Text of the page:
Tesla’s FSD v12 Information from Tesla Engineers

I’m a huge Tesla FSD nerd. The software fascinates me.

I got to try FSD v12.3.2.1 for the first time as a passenger yesterday, and it feels completely different in person than it does watching Youtube videos about it. It is very smooth, very human-like, and very boring. If you didn’t know it was on, you typically wouldn’t even notice as a passenger.

I just got a chance to speak with some of the engineers at the Sunnyvale showroom today. I spoke with Viraj (reliability engineering) and Jay (ADAS engineering) and they answered my questions.

My takeaways:

Aside from the model’s weights, there is no local configuration or adjustment on the vehicle (or so they claim)

FSD Beta testers have commonly reported that a particular release “sucks” or is worse than the prior release, and then after about a week they report that it “suddenly got better.”

This only happens to some of the beta testers, and the others are like “it’s great for me, I don’t know what you’re talking about.” This also occurs within a single geographical region, so it’s not really explainable by over/underrepresentation of a location in the training data

I suspected that each dot release had multiple blind A/B versions competing for fewest interventions, that after a week they switch everyone over to the better blind version, and that this is reason it initially sucks for some testers and is amazing for others, then becomes amazing for the first group as well.

Jay told me that it’s entirely due to whatever is in the environment (input data). Basically, the perception of a change is due to latent variables + the probabilistic nature of models + the pattern-recognition tendencies of humans. In other words, there is no configuration local to the vehicle that is adjusted in any way.

However, I’m not sure I buy this. I swear I noticed a few poker tells when he understood what I was asking, so I still actually believe that this is the case. A single event noticed by an FSD Beta tester, maybe. But a trend of testers reporting the same thing? Within the same time frame from the initial release download?

They are automatically labeling the categories of human interventions and using the label frequency to prioritize what they need to train for next.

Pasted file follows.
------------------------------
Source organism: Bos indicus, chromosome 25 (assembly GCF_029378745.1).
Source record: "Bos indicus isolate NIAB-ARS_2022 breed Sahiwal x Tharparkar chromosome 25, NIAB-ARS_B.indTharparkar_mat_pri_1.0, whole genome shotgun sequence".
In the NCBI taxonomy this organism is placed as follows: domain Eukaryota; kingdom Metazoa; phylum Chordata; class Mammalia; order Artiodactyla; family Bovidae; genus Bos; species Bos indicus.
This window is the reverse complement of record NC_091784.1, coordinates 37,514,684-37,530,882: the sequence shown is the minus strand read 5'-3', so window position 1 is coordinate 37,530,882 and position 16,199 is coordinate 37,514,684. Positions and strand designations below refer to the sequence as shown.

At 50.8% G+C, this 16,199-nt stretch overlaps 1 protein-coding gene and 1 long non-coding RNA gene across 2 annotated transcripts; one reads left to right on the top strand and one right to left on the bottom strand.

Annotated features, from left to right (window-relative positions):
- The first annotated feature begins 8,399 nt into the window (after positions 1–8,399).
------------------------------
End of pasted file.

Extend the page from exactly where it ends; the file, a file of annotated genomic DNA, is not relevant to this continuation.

We kind of already knew this, but it was cool to hear confirmation. The training engine is basically automatically choosing what chunks of the problem to eat next, and they use a priority queue to maintain the order of intervention categories to tackle next.

The remaining chunks to tackle are “last-mile.“

Things like pickup (smart summon), dropoff (banish), parking (i.e. pulling into driveways), backing up, etc. This also includes the random things that other humans do which can’t be predicted in advance, which is the real tail of the march of nines.

The push for increasing the take rate of FSD is about ramping up the data collection.

More cars running FSD means more real-world driving data, which means more examples of edge cases, which means accelerating improvements.

Elon and Ashok mentioned that it took around 1m examples before the model started performing really well. It wasn’t clear to me whether that was 1m general driving examples in the training set, or whether that was per-case. I suspect it was the former.

With 6m Teslas on the road, and an average of 14,000 miles driven per year per car, napkin math gives us 85.6B miles annually from which to pull footage to add to the training set, scaling linearly as Tesla deliveries scale.

Any real-world collision or safety event immediately jumps to the top of the pririty queue.

When there’s any accident in a car, it’s immediately prioritized as the next thing that needs to be solved. This makes sense, because it’s effectively identifying a critical “bug” that requires a bug fix.

Tesla has their own internal test drivers deployed across the country to collect data.

This is to avoid data overfit to California. We saw this with Chuck Cook’s turn, when he noticed Tesla employees in vehicles repeating the turn over and over. I imagine this is also the case for any other country where FSD is available or planned.

It requires nearly no effort to adapt FSD for a new Tesla vehicle like Cybertruck.

All they need to do is calibrate the cameras, and then programmatically adjust based on the dimensions of the new vehicle.

It requires nearly no effort (from Tesla) to license FSD to other OEMs.

The only obstacle is on the OEM side. If Ford wants to license FSD, they need to design and build a car with computer-controllable brakes, acceleration, etc. The legacy OEMs are blocked by tight coupling with their Tier 3 and Tier 2 part suppliers. They would basically need to design a new car for it to be able to run FSD.

They are 100% confident that “Operation Vacation” is in effect.

I asked them whether they felt they’d achieved a flywheel, and that it was now merely a matter of feeding data into the training engine. There was absolutely no doubt in their minds.

I forgot to ask about interventions-per-mile and miles-per-intervention, but it’s just as well, since I doubt they would divulge any of that to me. However, I’m certain they’re looking at giant dashboards in the office that display these metrics over time, and I belive their confidence is data-driven. They’ve got to be pretty optimistic after the v12 refactor to an imitation model.

They are 100% confident that level 5 autonomy is a tractable (solvable) engineering problem.

Again, there was absolutely no doubt in their minds.